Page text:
The head of Toyota's U.S. division said the company is working on new hand-motion technology that could have in-car applications to help limit distracted driving by keeping a driver's eyes on the road.
"We believe the driver must always be engaged," Jim Lentz told The Wall Street Journal at the Los Angeles Auto Show. "It's really, really critical as auto manufacturers, all these new technologies that we put in cars will lead to less distracted driving."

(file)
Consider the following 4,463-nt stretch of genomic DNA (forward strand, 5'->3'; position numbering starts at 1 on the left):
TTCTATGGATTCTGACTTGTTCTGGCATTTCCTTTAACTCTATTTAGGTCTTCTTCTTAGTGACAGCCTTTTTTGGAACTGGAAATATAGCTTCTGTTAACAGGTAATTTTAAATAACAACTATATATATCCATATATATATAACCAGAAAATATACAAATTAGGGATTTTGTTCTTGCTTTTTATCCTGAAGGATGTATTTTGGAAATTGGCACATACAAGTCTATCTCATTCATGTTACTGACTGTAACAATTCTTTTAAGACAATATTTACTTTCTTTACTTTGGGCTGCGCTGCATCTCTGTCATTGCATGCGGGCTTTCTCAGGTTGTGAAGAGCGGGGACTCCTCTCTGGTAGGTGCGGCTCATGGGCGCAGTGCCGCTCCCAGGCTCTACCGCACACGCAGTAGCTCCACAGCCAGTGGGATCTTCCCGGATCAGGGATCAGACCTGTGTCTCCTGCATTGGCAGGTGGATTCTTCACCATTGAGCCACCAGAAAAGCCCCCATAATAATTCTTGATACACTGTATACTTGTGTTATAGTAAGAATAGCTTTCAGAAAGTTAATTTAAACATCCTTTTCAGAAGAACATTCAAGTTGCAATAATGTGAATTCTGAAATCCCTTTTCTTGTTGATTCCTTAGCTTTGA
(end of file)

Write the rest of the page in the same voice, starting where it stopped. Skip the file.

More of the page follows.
The gesture-recognition research is being conducted in partnership with Microsoft Corp., Lentz said.
In addition to hand gestures, Toyota said it is working on a prototype system called the Smart Insect that has on-board motion sensors that can recognize the driver's face and body and tries to predict behavior by analyzing their movement. It also uses voice recognition to open doors and perform other functions.
Lentz called the system "our version of Herbie the Lovebug, but highly updated and tricked out."